Comfort? Here? No way!
This morning, on Facebook, Jeannine Atkins posted a quote by someone named Josh Simpson. The quote was:
“It’s important for an artist to find his comfort level—and stay out of it.”
I laughed out loud. Why? Because I had just said to my husband that this morning, I was going to spend an hour with my YA WIP, the one that is distressing and depressing me. Yes, despite the fact that it’s making me feel that way. I worked on it for a while yesterday, and the image I took away was a picture of me, spinning in circles in the same tiny space in the middle of a desert. Yep, there’s me, in the center of a little dust storm, just burying myself deeper and deeper into a tight, barren spot.
Fun? I don’t think so.
But this quote hits it. What am I supposed to do, quit? Boy, there are parts of me that want to. I’ve been musing a bit about my goals/direction for next year–what I want to attain, and it flashed through my head that next year may be the year of a decision about this book, about whether I DO keep working on it, or whether I put it aside until what…until I’m ready to handle it? Until I get a lightening-bolt breakthrough from somewhere unknown? And maybe that’s what I will decide.
It’s not what I want to do, though, and it doesn’t feel right to my gut. Yes, it’s partly that whole doctrine against quitting that I was raised with, but there’s more. If I quit, where am I supposed to go next? Back to that comfort zone? Some safe place where I’m not struggling with my writing?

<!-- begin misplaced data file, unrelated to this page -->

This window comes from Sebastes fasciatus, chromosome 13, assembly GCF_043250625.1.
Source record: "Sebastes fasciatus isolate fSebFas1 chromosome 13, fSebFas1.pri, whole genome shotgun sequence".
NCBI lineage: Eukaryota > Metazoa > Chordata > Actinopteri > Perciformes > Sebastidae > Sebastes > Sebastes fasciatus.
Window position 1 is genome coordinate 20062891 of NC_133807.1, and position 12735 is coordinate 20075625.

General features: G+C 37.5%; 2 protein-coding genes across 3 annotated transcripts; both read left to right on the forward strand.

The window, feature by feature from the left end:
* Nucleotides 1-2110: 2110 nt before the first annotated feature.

You know, safety is not all that comfortable either, in my experience. It contains a lot of looking out at all the cool things going on around you…without you. It comes with some knowledge that you’re backing off, letting the fear control you, keeping away from some goal you really want.
No, I think there’s only one thing to do when you’re out of your comfort zone. Keep pushing through. At some point, I think–I hope–you push past that plateau you’re stuck at (the one with all the sand and cacti and circling buzzards), and you reach a new perspective. One that comes with the things you actually did learn in that stuck place, one that has a vista with maybe a palm tree and some water, or a little peak with pine trees and deer. And space to move and actually create.
For a while anyway. Until you hit that next uncomfortable zone.
Rinse and repeat.
Thanks, Jeannine, for the reminder that there is a reason to keep pushing on. *Hugs!*